Wednesday, May 1, 2013

Have You Been Catfished?

We're probably never more vulnerable than when we're lonely. Someone who longs for love, commitment, and companionship will do just about anything to find it. Most people still keep their BS reader finely tuned, or have friends who can help when they don't. Some are out there, willing to believe, and do, just about anything to find love.

A catfish scam is when a person creates a fake profile, for the purpose of stealing money from someone (or sometimes, a lot of someones). We're not talking about a woman lying about her weight, or a man about his height.

A catfish scam involves a completely fictional identity, used to establish a relationship. Once the relationship is formed, the scammer starts requesting money. Who among us wouldn't be willing to send money to our true love?

Thanks to Baking Suit for sending over this link to Daily Infographic on how to know if you have been Catfished. Click the link for the details; here are some highlights:
  • The 1995 merger of and created the first major internet dating site.
  • Today Americans spend an estimated $500 million annually in their search for love and romance.
  • Nearly 20 million people visit a dating site at least once a month.
  • Catfishing is the word used to describe scams involving "hooking" a target and "reeling" him in.
  • Catfish is the title of a 2010 movie about one man's story of meeting the love of his life online.
  • Catfish scams involve posing as a love interest, and eventually convincing the target to send money.
  • In 2011, the FBI received 5,600 complaints from victims of these scammers.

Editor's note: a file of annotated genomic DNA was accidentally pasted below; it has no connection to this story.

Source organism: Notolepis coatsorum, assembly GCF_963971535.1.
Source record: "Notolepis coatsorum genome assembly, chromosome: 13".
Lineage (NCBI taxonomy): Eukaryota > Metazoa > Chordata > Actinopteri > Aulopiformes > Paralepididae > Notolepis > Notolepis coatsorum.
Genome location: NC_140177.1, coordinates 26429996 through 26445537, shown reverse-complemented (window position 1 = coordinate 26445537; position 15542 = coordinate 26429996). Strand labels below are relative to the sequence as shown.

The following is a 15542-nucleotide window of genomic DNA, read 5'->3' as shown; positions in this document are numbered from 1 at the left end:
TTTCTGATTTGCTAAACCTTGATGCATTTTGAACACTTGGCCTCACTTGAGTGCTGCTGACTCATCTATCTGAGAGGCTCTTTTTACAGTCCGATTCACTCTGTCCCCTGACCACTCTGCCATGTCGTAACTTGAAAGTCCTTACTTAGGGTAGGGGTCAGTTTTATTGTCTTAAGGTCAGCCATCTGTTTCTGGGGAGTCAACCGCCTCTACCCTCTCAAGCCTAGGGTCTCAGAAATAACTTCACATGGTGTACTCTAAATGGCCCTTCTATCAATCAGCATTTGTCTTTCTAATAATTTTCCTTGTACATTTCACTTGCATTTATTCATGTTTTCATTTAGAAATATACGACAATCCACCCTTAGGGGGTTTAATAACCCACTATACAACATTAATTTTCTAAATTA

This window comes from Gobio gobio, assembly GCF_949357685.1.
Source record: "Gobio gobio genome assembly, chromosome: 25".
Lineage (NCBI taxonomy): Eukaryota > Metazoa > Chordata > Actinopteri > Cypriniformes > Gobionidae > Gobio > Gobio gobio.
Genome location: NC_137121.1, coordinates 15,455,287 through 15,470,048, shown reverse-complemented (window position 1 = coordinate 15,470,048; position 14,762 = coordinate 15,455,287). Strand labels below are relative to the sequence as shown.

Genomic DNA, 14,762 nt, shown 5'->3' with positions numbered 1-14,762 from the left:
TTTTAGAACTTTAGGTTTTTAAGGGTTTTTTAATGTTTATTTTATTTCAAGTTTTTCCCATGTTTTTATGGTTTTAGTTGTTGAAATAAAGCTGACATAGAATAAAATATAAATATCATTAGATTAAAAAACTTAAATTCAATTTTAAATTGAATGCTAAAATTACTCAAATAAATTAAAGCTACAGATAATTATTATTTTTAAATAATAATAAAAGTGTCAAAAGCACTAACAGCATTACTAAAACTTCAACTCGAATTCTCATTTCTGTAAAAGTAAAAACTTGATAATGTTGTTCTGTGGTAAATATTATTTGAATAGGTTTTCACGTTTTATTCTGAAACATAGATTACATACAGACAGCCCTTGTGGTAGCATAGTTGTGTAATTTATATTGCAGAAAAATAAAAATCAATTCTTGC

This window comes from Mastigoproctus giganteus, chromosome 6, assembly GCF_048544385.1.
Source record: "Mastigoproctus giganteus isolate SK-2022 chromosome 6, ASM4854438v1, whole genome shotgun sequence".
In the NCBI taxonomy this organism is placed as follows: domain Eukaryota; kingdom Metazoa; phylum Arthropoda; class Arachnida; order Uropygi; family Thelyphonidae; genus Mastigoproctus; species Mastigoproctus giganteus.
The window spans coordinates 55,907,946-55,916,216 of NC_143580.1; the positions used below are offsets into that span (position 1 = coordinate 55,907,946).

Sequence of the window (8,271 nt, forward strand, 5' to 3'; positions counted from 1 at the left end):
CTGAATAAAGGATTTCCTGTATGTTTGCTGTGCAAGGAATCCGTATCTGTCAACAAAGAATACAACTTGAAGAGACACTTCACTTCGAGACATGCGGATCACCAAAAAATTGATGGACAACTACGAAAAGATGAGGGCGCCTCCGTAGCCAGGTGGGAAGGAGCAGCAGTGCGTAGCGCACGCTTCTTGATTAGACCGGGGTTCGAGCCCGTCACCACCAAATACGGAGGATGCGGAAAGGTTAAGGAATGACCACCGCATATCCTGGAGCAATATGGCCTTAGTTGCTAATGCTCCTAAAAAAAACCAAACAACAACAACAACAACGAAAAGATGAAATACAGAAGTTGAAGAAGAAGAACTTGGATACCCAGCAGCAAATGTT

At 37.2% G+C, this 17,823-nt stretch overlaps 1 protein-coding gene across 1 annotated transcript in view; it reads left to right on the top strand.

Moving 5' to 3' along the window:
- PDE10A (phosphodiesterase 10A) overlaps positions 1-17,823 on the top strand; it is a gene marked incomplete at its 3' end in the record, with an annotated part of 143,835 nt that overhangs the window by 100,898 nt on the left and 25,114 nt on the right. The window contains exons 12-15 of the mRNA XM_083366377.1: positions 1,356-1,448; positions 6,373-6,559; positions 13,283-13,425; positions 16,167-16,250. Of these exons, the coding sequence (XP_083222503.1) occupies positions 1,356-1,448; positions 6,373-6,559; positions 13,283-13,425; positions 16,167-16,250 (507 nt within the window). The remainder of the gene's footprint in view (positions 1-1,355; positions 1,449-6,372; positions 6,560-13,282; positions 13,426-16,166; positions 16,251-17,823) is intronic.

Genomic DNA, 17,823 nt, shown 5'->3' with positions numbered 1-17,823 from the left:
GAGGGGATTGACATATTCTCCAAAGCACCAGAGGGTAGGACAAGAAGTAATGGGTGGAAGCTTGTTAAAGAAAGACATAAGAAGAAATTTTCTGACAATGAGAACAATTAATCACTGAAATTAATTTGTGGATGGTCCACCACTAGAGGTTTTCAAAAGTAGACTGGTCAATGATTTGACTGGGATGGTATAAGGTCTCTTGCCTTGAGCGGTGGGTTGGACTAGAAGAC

• Victims reported collective losses of $50.4 million.
  • About 80% of online profiles contain some sort of "fib," usually involving weight, salary, or height.
  • Photographs are usually the most misleading part of an online profile.
  • Signs of a fake profile:
    • Pictures that appear fake
    • Facts that don't add up
    • Unnatural eagerness to establish intimacy
    • Poor grammar and spelling
    • Immediate request for personal info to communicate away from the site 
I believe I have "met" people who are scammers. I am certain I've talked with people online who were either looking for money, or a green card. I followed my instincts and stayed away from offline communication or in-person meetings.

Online dating requires common sense. Don't be afraid to take risks...but also don't be afraid to ask questions, or simply walk away from a situation that doesn't feel right.

1 comment:

  1. Scammers are everywhere.
    It stinks.

    I loathe people who think it is easier to USE someone rather than they putting in the effort themselves.

    Scammers on all levels bug the crud out of me.